Saturday, September 28, 2013

War Words

All my life the words "appeasement" and "Munich" meant cowering before the totalitarian bully, a metaphor that encouraged war sooner rather than later.  I heard it about the Soviet Union.  I heard it about Vietnam.  Fortunately, we avoided war with the Soviets but went to war with the latter and took  me personally to the farthest edge of that dark national experience for no good reason.  So I've always discounted the bias against negotiating with adversaries.  For me "appeasement" and "Munich" are catchphrases meant to avoid serious discussion and debate. 

Now it turns out that recent scholarship shows those canards to be as empty as I thought.  With greater access to wartime records, researchers are able to paint a more nuanced picture of the difficult choices facing Great Britain as Germany re-armed under the Nazis.  Instead of the cowering democracy afraid to confront the threatening Nazi bully, Neville Chamberlain played a weak hand as best he could.  In return Britain got one more year to prepare for a war it was in no position to win in 1938. 

Chamberlain's biggest mistake was declaring that he had secured "peace for our time" when all he'd done was buy time.  At least he got that much--time--of his grandiose statement.  A more useful result than a more recent grandiosely stated accomplishment.

Labels: , ,

Tuesday, September 24, 2013

Another Watchtower

Posting my recent piece about Jimi Hendrix's death and the video of his version of "All Along the Watchtower" led me to look up a version by Barbara Keith that I remember hearing in the 70'swhen I lived in Richmond, Virginia.  I recall being blown away by her voice but never could locate the album.  The announcer who played it on WGOE said it was hard to come by and after exhausting the options available to me then, I gave up.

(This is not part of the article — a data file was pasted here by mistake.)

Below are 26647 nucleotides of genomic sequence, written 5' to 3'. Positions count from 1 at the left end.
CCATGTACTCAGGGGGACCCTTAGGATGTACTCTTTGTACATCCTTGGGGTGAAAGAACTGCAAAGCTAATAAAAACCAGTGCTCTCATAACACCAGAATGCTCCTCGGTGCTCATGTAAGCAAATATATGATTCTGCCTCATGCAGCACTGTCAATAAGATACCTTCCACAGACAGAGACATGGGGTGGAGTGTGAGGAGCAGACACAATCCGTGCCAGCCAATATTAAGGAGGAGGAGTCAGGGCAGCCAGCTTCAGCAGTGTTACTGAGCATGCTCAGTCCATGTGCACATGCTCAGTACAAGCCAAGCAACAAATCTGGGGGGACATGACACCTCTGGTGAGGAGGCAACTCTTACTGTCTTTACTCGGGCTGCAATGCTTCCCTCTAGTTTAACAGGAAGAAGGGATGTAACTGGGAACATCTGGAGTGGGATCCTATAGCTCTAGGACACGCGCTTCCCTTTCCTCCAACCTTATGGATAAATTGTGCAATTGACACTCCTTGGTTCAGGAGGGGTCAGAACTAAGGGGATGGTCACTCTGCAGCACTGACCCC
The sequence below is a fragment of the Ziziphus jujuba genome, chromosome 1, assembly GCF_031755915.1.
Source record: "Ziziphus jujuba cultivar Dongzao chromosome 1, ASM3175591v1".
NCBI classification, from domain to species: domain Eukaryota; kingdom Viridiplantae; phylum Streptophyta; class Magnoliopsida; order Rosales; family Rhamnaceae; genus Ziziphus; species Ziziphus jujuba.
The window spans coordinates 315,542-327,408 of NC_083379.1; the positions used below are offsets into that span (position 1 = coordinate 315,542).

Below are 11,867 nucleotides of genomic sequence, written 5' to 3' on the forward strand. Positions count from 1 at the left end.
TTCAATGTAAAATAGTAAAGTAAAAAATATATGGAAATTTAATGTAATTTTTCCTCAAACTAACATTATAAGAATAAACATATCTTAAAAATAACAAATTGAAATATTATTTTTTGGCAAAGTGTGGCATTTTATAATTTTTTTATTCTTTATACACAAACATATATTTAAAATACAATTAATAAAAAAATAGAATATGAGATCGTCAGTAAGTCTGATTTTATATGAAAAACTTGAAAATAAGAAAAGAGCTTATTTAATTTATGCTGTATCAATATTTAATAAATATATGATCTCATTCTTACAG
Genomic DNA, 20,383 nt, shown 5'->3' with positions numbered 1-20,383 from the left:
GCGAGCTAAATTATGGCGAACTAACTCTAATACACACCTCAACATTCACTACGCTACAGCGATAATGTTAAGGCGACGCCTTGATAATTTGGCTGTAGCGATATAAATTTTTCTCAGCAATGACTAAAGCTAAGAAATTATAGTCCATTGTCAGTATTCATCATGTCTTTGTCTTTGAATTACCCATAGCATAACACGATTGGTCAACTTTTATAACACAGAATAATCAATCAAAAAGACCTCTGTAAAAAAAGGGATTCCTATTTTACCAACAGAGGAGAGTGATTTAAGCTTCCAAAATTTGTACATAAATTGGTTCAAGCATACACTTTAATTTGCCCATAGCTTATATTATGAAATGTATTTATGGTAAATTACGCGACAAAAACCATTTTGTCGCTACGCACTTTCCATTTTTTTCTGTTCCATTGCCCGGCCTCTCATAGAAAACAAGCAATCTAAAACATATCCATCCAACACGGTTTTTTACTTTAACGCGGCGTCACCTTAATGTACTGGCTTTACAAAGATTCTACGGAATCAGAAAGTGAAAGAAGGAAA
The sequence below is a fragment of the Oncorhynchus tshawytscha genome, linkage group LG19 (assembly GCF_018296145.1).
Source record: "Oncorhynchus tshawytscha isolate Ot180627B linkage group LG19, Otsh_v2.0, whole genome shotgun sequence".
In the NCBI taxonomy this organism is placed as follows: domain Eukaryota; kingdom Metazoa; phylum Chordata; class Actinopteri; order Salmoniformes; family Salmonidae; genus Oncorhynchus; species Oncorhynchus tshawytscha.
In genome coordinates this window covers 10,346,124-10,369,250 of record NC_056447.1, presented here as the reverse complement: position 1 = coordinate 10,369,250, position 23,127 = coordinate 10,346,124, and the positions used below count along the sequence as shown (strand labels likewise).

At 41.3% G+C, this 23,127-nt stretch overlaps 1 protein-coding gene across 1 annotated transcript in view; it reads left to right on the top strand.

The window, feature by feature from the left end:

Since just about everything is available in some form on the internet, I found it in about 30 seconds.  Listening to Barbara Keith after four decades brought back some memories, certainly enjoyable, even if isn't as dramatically overpowering as I remembered. 

The video lacks much in the way of drama but no one was thinking video in the early 70's.  Besides, I kind of like the soothing revolutions of vinyl on a good turntable.

Once I found Barbara Keith I looked up WGOE which was a progressive rock daylight only radio station for much of the time I lived in Richmond.  Since I had only an AM radio in my car for most of those years, it was a welcome alternative to the Top 40 format that dominated AM radio in those days.  It wasn't quite up to par with WHFS-FM which I could hear when visiting friends in DC but it sure made Richmond that much more enjoyable.

Labels: ,

Sunday, September 22, 2013

Almost Nuked

The Guardian reports that, but for one last fail-safe device, a four megaton hydrogen bomb would have detonated over Goldsboro, North Carolina in January 1961 after being released by a disintegrating B-52 bomber.  The article does not discuss why a B-52 disintegrated in mid-air which is somewhat of a side story to the much larger one of losing an American city and unleashing lethal fallout as far north as New York city. The article clearly notes that only one of four safety devices worked as intended.  A copy of the classified report adds a certain amount of black humor to the affair.  Humor which is only possible well after the fact that a nuclear weapon almost exploded here in the Homeland.  Of course, the US wasn't the Homeland back then but was definitely home and that was definitely an all-too-near nuclear miss.

The whole affair was awfully close to home for me.  Goldsboro is less than 150 miles from where I was living at the time.  I imagine I would have gotten a hefty dose of that radiation in my early teens.  It would have been pretty ugly. 

Or maybe duck and cover would have saved me.